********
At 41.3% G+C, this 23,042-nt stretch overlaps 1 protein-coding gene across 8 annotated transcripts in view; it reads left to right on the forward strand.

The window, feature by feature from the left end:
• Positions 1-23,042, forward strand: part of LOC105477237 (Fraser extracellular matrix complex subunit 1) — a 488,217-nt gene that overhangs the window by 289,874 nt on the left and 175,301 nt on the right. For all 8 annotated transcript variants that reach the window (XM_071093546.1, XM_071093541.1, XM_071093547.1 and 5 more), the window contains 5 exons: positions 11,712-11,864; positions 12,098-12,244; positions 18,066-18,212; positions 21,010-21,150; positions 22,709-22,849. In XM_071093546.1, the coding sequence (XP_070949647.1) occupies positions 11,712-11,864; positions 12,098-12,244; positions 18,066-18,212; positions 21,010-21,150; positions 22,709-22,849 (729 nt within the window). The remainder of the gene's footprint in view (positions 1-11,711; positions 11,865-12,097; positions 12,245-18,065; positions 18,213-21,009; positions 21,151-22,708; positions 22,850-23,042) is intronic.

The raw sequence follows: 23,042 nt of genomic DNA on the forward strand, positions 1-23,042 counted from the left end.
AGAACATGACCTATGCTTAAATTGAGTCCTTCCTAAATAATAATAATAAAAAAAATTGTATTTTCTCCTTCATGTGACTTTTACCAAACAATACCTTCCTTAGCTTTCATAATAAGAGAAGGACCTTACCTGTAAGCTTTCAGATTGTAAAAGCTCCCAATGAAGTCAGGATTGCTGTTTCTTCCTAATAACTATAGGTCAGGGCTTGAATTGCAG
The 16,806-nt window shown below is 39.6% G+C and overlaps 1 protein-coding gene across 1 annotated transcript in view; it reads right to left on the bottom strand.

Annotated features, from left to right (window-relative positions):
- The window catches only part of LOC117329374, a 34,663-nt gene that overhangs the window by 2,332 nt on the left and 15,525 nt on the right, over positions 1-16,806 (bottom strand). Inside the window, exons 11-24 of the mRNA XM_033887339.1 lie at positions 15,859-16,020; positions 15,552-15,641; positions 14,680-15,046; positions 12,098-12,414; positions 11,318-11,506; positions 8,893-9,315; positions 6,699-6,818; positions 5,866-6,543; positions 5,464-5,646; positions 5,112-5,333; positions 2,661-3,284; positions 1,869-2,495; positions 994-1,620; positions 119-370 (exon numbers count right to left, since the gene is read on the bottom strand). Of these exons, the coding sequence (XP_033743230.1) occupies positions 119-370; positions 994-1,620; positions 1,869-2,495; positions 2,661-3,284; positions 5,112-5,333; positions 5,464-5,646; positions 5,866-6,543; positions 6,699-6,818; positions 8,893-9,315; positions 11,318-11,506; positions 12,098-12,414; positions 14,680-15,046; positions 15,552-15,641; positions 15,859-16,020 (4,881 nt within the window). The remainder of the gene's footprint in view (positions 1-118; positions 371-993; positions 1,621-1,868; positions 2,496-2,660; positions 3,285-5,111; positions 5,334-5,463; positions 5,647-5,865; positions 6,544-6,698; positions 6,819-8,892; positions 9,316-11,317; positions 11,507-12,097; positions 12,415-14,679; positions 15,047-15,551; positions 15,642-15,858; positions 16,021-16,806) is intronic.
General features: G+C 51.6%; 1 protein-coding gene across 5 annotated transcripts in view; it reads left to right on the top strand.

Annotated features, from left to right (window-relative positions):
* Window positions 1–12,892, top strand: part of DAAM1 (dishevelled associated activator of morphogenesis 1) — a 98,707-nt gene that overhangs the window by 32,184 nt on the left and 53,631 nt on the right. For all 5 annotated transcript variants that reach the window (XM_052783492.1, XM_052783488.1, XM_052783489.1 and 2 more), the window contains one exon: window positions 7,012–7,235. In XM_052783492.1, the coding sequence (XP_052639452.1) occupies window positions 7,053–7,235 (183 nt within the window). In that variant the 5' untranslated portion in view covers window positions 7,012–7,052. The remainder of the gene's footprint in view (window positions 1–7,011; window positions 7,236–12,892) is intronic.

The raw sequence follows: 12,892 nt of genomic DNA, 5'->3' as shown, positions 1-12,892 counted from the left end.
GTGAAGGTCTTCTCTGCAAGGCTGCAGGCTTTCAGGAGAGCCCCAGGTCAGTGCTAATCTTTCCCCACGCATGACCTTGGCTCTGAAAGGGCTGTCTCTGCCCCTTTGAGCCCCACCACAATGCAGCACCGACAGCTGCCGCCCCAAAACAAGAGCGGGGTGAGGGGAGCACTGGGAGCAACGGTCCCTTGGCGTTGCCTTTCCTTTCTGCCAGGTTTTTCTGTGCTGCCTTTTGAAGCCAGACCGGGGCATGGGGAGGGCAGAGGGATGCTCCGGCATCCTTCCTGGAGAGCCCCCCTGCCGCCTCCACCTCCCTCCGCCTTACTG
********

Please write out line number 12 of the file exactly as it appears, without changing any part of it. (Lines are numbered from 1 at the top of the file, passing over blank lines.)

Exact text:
The raw sequence follows: 12,892 nt of genomic DNA, 5'->3' as shown, positions 1-12,892 counted from the left end.